Fans take a selfie with Ed Miliband in Kempston, near Bedford, on Tuesday
election 2015
Arts and Entertainment
No Offence
tvReview: No Offence has characters who are larger than life and yet somehow completely true to life at the same time spoiler alert
Chuck Norris pictured in 1996
Arts and Entertainment
Sarah Lucas, I SCREAM DADDIO, Installation View, British Pavilion 2015
artWhy Sarah Lucas is the perfect choice to represent British art at the Venice Biennale
  • Get to the point
Latest stories from i100
Have you tried new the Independent Digital Edition apps?
Independent Dating

By clicking 'Search' you
are agreeing to our
Terms of Use.

ES Rentals

    iJobs Job Widget
    iJobs General

    Ashdown Group: Accountant - London - £48,000 - 12 month FTC

    £40000 - £48000 per annum + bonus + benefits: Ashdown Group: International Acc...

    Ashdown Group: IT Support Engineer - Leeds

    £22000 - £25000 per annum: Ashdown Group: IT Support Engineer - Leeds This i...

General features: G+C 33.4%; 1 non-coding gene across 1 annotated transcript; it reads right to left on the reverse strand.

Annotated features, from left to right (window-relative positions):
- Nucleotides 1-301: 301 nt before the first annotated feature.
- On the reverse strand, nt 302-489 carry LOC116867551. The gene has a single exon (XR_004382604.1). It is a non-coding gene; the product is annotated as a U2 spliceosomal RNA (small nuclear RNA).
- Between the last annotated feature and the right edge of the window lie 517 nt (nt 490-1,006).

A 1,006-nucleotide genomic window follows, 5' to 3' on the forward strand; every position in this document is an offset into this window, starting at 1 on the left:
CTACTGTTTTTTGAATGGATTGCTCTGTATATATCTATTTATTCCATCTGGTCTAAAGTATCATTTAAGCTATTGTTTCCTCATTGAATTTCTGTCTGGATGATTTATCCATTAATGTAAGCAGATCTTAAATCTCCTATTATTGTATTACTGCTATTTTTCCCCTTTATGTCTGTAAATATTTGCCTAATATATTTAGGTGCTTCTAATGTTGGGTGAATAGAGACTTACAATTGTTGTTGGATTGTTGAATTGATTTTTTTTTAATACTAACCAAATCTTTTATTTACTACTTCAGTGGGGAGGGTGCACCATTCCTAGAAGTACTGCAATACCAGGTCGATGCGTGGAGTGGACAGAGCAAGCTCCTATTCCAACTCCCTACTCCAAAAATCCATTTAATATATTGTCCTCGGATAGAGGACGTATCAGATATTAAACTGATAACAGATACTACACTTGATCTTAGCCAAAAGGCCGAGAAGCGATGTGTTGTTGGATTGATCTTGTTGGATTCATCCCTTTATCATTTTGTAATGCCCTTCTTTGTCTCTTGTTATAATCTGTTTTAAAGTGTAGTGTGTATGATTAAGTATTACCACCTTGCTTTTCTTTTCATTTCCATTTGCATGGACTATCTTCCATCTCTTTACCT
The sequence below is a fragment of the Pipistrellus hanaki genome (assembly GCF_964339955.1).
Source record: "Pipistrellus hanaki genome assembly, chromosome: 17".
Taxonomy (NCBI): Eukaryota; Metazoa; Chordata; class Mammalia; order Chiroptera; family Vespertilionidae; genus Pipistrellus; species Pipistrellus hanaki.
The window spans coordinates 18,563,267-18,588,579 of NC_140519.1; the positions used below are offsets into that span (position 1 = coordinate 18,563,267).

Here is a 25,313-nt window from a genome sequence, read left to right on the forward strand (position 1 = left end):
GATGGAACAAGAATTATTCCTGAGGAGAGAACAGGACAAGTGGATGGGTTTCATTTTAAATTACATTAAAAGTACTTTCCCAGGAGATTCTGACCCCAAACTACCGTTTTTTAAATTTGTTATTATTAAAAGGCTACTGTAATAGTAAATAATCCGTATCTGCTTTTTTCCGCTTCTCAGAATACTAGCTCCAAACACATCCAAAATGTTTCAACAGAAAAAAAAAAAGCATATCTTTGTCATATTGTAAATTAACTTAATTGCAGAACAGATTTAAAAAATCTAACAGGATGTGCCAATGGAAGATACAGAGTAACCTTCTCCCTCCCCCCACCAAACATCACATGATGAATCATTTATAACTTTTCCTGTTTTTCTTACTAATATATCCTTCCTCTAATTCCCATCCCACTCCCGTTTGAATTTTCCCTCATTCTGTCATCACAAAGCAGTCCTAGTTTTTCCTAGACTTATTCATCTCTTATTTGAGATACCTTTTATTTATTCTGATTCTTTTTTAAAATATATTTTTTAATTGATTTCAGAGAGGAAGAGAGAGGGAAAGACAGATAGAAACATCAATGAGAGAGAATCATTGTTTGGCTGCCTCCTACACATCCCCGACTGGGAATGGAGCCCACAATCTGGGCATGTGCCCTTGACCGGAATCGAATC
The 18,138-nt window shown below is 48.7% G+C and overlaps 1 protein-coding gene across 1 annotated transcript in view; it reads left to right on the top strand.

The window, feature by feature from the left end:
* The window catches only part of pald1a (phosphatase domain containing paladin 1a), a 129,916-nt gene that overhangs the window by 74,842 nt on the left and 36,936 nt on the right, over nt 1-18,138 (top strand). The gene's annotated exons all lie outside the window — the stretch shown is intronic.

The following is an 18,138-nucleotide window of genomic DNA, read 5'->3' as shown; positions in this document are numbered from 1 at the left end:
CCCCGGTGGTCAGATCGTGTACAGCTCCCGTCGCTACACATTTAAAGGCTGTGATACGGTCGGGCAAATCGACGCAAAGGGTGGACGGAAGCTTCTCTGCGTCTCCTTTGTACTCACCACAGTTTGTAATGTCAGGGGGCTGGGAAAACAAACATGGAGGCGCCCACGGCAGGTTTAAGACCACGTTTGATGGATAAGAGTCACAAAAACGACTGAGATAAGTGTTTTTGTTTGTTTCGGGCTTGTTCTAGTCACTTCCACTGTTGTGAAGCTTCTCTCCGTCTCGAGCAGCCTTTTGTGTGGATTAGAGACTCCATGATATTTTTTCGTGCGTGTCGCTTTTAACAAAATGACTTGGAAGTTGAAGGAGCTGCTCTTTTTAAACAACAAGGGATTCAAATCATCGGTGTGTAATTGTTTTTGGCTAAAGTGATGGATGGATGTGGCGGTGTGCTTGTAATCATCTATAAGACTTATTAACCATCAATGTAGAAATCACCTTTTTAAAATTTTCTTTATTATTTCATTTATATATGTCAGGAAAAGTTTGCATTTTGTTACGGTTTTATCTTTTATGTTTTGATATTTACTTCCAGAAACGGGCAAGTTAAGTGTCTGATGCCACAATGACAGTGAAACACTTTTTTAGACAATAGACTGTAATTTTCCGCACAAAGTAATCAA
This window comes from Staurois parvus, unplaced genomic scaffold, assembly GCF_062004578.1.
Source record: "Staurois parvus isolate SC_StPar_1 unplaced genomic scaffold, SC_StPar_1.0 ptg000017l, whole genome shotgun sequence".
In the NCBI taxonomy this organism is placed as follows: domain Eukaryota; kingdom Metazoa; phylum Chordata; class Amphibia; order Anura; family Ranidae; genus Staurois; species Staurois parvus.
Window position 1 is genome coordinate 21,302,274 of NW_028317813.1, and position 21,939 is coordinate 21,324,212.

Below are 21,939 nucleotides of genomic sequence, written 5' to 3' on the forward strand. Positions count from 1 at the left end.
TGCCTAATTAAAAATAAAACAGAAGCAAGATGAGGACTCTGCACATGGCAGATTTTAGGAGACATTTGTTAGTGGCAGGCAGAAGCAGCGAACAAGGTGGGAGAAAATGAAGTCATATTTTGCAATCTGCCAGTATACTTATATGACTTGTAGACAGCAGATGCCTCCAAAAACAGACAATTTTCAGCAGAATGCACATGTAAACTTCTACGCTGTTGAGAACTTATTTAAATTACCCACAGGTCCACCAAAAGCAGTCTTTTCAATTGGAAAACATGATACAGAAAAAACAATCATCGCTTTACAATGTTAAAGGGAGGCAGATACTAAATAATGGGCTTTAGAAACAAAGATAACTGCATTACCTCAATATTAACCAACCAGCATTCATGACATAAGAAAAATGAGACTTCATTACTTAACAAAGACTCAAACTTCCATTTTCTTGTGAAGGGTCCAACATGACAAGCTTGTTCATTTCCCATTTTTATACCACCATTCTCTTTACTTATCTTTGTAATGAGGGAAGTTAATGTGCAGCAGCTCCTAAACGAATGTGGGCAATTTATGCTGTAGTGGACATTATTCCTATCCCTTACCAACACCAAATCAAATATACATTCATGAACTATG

SThree: Trainee Recruitment Consultant - Bristol

    £18000 - £23000 per annum + Uncapped OTE: SThree: SThree Trainee Recruitment C...

    SThree: Trainee Recruitment Consultant - Birmingham

    £18000 - £23000 per annum + Uncapped OTE: SThree: SThree Trainee Recruitment C...

    Day In a Page

    General Election 2015: Ed Miliband's unlikely journey from hapless geek to heart-throb

    Miliband's unlikely journey from hapless geek to heart-throb

    He was meant to be Labour's biggest handicap - but has become almost an asset
    General Election 2015: A guide to the smaller parties, from the the National Health Action Party to the Church of the Militant Elvis Party

    On the margins

    From Militant Elvis to Women's Equality: a guide to the underdogs standing in the election
    Amr Darrag: Ex-Muslim Brotherhood minister in exile still believes Egypt's military regime can be replaced with 'moderate' Islamic rule

    'This is the battle of young Egypt for the future of our country'

    Ex-Muslim Brotherhood minister Amr Darrag still believes the opposition can rid Egypt of its military regime and replace it with 'moderate' Islamic rule, he tells Robert Fisk
    Why patients must rely less on doctors: Improving our own health is the 'blockbuster drug of the century'

    Why patients must rely less on doctors

    Improving our own health is the 'blockbuster drug of the century'
    Sarah Lucas is the perfect artist to represent Britain at the Venice Biennale